The impact of massive destruction of the atomic bombs has had a lasting impression on Isozaki throughout his career. It is one of the main reasons, why he has been able to create one masterpiece after another in his five plus decades’ career.
The Journey of Success:
Arata Isozaki started his professional career as an apprentice under the able-guidance of Kenzo Tange, the 1987 Pritzker Prize Laureate. He learned everything he could from Kenzo Tange for 9 long years. In 1963, he branched out to establish his own firm Arata Isozaki & Associates. It was the year, when Japan regained its sovereignty. The nation was seeking physical rebuilding amidst political, economic and cultural uncertainty from the decimation of the Second World War.
Isozaki had stated earlier, “In order to find the most appropriate way to solve these problems, I could not dwell upon a single style. Change became constant! Paradoxically, this came to be my own style.” He began designing buildings locally in his hometown and Fukuoka. His creations expanded rapidly to Osaka, Tokyo and Gunma. Some of his prominent works of his early days are the ‘Oita Prefectural Library’ (1962-1966 Oita, Japan), ‘Expo ’70 Festival Plaza’ (1966-1970 Osaka, Japan), ‘The Museum of Modern Art, Gunma’ (1971-1974 Gunma, Japan), and ‘Kitakyushu Municipal Museum of Art, Fukuoka’ (1972-1974 Fukuoka, Japan).
Arata Isozaki was way ahead of his peers and demonstrated a worldwide vision and facilitated a dialogue between the East and the West. No wonder, he was way ahead of his time. By the advent of the 80s’ decade, Arata Isozaki emerged as an international leader in world architecture. His first overseas project was the ‘Museum of Contemporary Art, Los Angeles’ (1981-1986 California, USA). And soon, the projects started coming Isozaki’s way.
Isozaki’s prominent international works are ‘Palau Sant Jordi’ (1983-1990 Barcelona, Spain), designed for the 1992 Summer Olympic Games; ‘Team Disney Building’ (1987-1990, Florida, USA); ‘Shenzhen Cultural Center’ (1998-2007 Shenzhen, China); ‘Pala Alpitour’ (2002-2005 Turin, Italy), ‘Ice Hockey Stadium’ for the 2006 Winter Olympic Games; ‘Central Academy of Fine Arts, Art Museum’ (2003-2008 Beijing, China); ‘Allianz Tower’ (2003-2014 Milan, Italy); ‘Qatar National Convention Center’, (2004-2011 Doha, Qatar); ‘Shanghai Symphony Hall’ (2008-2014 Shanghai, China); and ‘Hunan Provincial Museum’ (2011-2017 Changsha, China).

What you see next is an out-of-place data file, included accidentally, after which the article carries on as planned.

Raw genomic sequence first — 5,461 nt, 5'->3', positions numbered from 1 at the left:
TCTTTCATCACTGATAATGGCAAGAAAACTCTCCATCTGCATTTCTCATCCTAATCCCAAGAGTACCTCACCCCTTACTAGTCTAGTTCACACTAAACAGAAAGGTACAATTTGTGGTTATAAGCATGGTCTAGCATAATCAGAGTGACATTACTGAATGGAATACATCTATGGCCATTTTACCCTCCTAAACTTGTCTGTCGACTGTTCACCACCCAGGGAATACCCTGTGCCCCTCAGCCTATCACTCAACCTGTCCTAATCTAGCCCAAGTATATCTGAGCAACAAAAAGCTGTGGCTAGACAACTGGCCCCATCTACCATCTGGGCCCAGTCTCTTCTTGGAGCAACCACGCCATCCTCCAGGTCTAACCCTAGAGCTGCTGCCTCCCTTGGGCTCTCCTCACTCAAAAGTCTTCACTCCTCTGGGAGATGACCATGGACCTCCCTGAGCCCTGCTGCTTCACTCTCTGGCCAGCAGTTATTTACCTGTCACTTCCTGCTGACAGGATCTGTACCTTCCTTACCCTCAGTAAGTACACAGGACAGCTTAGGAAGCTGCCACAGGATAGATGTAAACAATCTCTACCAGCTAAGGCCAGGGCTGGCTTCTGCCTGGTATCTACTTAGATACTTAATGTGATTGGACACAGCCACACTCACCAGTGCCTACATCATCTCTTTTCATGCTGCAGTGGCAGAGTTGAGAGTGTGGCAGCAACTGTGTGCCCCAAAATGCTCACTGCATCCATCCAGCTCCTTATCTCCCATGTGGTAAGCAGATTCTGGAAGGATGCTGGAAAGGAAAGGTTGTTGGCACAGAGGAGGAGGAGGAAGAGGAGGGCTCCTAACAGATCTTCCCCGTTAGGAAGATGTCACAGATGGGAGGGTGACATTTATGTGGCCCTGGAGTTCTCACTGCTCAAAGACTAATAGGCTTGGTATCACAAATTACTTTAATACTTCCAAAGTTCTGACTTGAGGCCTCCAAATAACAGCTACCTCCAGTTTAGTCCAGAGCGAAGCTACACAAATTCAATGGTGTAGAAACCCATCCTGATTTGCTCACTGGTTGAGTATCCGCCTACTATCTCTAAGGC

Arata Isozaki’s visionary master planning has seen recent developments in China and the Middle East. He has played an important and significant role through his critical writings and as a jury member for various architecture competitions over the years. He has brought to realization various concepts of young architects around the world. He has mastered the visual art, design, music, philosophy, films, plays and not forgetting his iconic buildings.
Arata Isozaki has won many prestigious awards for his projects around the world. In the year 1967, he was awarded by the Architectural Institute of Japan the Annual Prize for the ‘Oita Prefectural Library’. He repeated the feat again in 1975 for ‘The Museum of Modern Art, Gunma’. In the year 1979, Isozaki was appointed to the first Pritzker Prize Jury. He continued on as a member for five additional years.
In 1997, he was awarded L’Ordre des Arts et des Lettres by the French Minister of Culture for his distinguished works in architecture. In 1986, he was awarded the RIBA Gold Medal for Architecture. In 1996, Arata Isozaki was honoured with Leone d’Oro, Venice Architectural Biennale, as commissioner of Japanese Pavilion in Italy. In 1997, Gran Cruz de la Orden del Mérito Civil by Spain was awarded to Isozaki. In 2007, he was honoured with Ordine al Merito della Repubblica Italiana and in 2017 with ‘The Lorenzo il Magnifico Lifetime Achievement Award’, Florence Biennale.
Arata Isozaki has served as a Visiting Professor at Columbia University, New York; Harvard University, Cambridge, MA, USA and Yale University, New Haven, Connecticut, USA. The legendary architect is based in Okinawa, Japan. He operates with multiple offices in Japan, China, Italy and Spain.
Currently, Arata Isozaki is busy with various projects, prominent among them are: ‘The University of Central Asia's three campuses’ in Tekeli, Kazakhstan; Naryn, the Kyrgyz Republic; and Khorog, Tajikistan; ‘The New exit for the Uffizi Gallery’, Florence, Italy - competition winner (Arata Isozaki and Andrea Maffei); ‘The renovation of the Bologna Centrale Railway Station’, Bologna, Italy - competition winner; and ‘Metropolis Thao Dien’, Ho Chi Minh City, Vietnam.
Arata Isozaki has always dared to create his designs to suit a specific solution according to project’s context rather than following one single architectural style. This is what separates the octogenarian legendary Japanese architect from the rest. In the last 10 years, Asian architects have dominated the Pritzker Architecture Prize with as many as 6 wins. Among the six wins, Japanese architects have dominated with 4 wins and one each was won by China and India respectively.